The Sleep of the Cussed

Eric Lis

Most diseases are dangerous primarily to the person who has them. Some few, though, are dangerous to everybody else in the vicinity. This is doubly true if the sufferer can warp the fabric of reality with a stray thought.

Everybody dreams. Most people tend to remember little to nothing of their dreams, but they still have them. Dreams happen only during a particular "phase" of a person's sleep cycle known as rapid eye movement (or REM) sleep, a phase that most people will enter for short periods several times per night. REM's name comes from the fact that while in that phase, a person's eyes can be seen to be moving rapidly behind their eyelids, and this seems to reflect the fact that in our dreams, we're active and moving around. The rest of our body doesn't move during REM because structures in the brainstem paralyze the body, so that even if part of the brain thinks it's moving your arms and legs, that signal doesn't make it to the limbs and get you into trouble. In a small percentage of people, however, this paralysis doesn't work correctly. In this case, the body will perform some of the movements from the dreams; the person may show unusual twitching, because their body is only incompletely paralyzed, or more rarely, the person might actually perform recognizable actions, albeit in a rather perplexed and lost manner. The actions movements might be as innocuous as stumbling out of bed, or might be rolling over and beating the heck out of the person lying next to you. This condition is known as either REM behavior disorder or REM sleep behavior disorder depending on what source you read.

Although it's uncommon, REM behavior disorder can result in significant harm being done to the sufferer or to bed-mates. It's uncommon for a few reasons, the foremost of which is that even when the body is incompletely paralyzed, whatever movements come through tend to be disorganized, shaky, and uncoordinated. Equally importantly, however, severe harm is uncommon because most people aren't really equipped to cause a great deal of harm bare-handed. This is doubly true given that most people go to bed unarmed and don't keep a weapon under their pillow, and furthermore, the disorder typically appears only after the age of 60, when most people are no longer in peak street-fighting shape. Consider, however, the adventurer. The adventurer is not your average harmless 60 year-old. The adventurer usually is in prime fighting form, even at older ages; based on the SRD rules, and as all those taverns owned by retired fighters show, most adventurers just keep getting more and more dangerous as they age, as opposed to real people, who usually get much less dangerous after middle age. In fact, the elder adventurer is usually far more deadly than the younger one, as there are relatively few sixty year olds who are still below level 10. The adventurer often does sleep with a weapon under his or her pillow, and it may be a good deal more dangerous a weapon than a simple loaded handgun. And lastly, the adventurer may not be limited by the harm they can cause with their fists. A fifteenth level fighter with a few feats or class features might be fully capable of punching through a wall and into the next room. This pales in comparison to the fifteenth level sorcerer, who might be able to reduce an entire inn to ashes without ever waking up.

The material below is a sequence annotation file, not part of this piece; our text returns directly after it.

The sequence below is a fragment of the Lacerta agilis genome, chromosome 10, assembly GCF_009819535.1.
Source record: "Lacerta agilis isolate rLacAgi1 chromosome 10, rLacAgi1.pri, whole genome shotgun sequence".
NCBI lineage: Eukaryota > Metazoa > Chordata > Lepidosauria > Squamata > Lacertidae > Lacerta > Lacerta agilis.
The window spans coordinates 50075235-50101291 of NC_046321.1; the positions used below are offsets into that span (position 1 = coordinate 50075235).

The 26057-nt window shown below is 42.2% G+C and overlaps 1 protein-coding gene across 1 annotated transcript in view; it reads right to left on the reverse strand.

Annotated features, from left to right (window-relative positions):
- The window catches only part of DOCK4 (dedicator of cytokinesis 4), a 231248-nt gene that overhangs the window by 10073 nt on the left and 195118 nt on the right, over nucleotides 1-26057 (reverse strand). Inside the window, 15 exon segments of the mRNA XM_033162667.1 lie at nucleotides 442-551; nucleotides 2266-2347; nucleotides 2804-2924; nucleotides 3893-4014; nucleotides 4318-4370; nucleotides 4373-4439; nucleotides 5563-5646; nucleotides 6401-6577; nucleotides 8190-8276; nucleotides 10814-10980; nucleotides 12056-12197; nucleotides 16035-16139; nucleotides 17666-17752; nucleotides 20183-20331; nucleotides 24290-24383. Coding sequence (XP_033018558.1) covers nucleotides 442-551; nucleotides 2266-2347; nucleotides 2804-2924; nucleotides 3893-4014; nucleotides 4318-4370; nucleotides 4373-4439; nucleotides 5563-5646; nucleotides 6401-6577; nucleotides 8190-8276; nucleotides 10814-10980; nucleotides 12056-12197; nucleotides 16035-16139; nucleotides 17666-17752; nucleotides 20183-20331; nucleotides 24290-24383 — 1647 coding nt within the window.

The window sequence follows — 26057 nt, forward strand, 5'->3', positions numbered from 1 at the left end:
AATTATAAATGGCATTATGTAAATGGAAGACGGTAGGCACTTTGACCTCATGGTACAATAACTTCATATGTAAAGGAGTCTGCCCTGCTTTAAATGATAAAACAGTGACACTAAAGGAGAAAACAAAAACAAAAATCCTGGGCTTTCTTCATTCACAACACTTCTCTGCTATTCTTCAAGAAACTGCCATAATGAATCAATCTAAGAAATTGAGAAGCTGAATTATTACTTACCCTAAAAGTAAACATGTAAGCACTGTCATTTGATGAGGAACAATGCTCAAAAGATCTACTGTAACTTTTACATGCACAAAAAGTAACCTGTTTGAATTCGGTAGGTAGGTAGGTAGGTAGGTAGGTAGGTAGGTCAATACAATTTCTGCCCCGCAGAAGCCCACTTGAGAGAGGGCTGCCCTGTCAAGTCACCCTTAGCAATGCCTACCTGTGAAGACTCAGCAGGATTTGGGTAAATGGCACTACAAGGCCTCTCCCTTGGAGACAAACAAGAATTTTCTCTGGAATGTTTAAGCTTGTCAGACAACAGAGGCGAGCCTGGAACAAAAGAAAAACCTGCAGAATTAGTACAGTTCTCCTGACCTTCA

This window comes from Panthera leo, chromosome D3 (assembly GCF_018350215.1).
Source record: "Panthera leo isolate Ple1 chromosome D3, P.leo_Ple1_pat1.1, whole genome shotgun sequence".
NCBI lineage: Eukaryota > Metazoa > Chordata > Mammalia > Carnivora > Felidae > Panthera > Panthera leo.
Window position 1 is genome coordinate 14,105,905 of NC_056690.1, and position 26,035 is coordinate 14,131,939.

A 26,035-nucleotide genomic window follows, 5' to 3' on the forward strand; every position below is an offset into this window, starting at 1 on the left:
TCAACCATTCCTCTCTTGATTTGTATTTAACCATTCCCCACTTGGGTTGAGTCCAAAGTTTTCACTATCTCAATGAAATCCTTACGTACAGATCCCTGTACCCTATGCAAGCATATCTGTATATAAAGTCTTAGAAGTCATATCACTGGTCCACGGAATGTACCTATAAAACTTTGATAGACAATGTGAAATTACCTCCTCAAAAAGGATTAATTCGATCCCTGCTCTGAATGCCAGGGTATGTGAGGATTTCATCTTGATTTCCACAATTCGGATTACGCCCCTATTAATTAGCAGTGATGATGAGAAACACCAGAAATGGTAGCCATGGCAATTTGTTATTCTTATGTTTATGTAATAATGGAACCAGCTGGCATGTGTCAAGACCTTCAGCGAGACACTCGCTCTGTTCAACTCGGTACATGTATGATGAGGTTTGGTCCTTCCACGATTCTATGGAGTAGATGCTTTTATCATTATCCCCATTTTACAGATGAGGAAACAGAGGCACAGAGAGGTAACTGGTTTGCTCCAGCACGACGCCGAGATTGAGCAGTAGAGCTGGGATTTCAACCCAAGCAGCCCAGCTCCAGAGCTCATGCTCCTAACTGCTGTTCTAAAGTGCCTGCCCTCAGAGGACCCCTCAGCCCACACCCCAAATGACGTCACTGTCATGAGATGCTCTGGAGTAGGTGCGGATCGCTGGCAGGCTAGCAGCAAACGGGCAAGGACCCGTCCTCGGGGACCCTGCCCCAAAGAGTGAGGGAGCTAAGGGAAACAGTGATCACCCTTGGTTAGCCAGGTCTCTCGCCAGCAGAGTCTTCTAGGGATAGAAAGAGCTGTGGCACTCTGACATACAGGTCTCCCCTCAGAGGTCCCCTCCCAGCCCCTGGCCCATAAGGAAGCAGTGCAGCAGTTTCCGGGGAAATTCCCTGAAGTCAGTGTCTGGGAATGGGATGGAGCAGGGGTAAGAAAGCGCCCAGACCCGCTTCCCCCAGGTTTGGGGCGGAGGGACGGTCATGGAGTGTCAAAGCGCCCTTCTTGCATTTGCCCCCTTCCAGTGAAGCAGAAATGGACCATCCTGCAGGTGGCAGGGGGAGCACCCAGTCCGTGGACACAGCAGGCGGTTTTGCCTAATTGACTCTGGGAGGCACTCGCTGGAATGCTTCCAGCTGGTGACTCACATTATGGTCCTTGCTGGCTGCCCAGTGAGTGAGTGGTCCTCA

REM behavior disorder shouldn't be a common thing in a fantasy world. Like any disorder that only appears later in life, many people in a fantasy world never live long enough to develop it. Of those that do, logically, only a tiny fraction of them would actually be adventurers. On the other hand, one adventurer who does develop the disorder could potentially cause an impressive amount of havoc without ever even realizing they were the cause.

In modern times, of course, we can control REM behavior disorder fairly easily, with inexpensive and very tolerable medications, but these medications probably aren't available in a fantasy setting. Going to bed drunk would actually be a very effective treatment for the disorder, because alcohol reduces REM sleep, but that leads to its own problems, not the least of which is a powerful character walking around with liver problems, chronically sleep-deprived and irritable. As far as magic, REM behavior disorder might be easy to cure, or very hard. Like Parkinson's disease, a disorder which evidence suggests may develop out of REM behavior disorder in a large number of people, the disorder is caused by chronic progressive brain changes. It isn't the result of an infection or an injury as much as it is brain changes related to aging and the slow brain changes that come with it, so depending on the storyteller, Remove disease or even Restoration might not be enough to cure it. A storyteller who wanted to turn the disorder into the focus of a quest might rule that nothing short of a Wish or Miracle can cure it, and then require a group of player characters to travel in search of such magic alongside an aged companion who poses the very real risk of blowing them up every time he or she goes to sleep. It might be the only time in your campaign that every PC volunteers to stand watch over night. 

More than four years ago, Dr. Eris Lis, M.D., began writing a series of brilliant and informative posts on RPGs through the eyes of a medical professional, and this is the one that appeared here on July 12, 2014. Lis is a physician, gamer, and author of the Skirmisher Publishing LLC OGL sourcebook Insults & Injuries, which is also available for the Pathfinder RPG system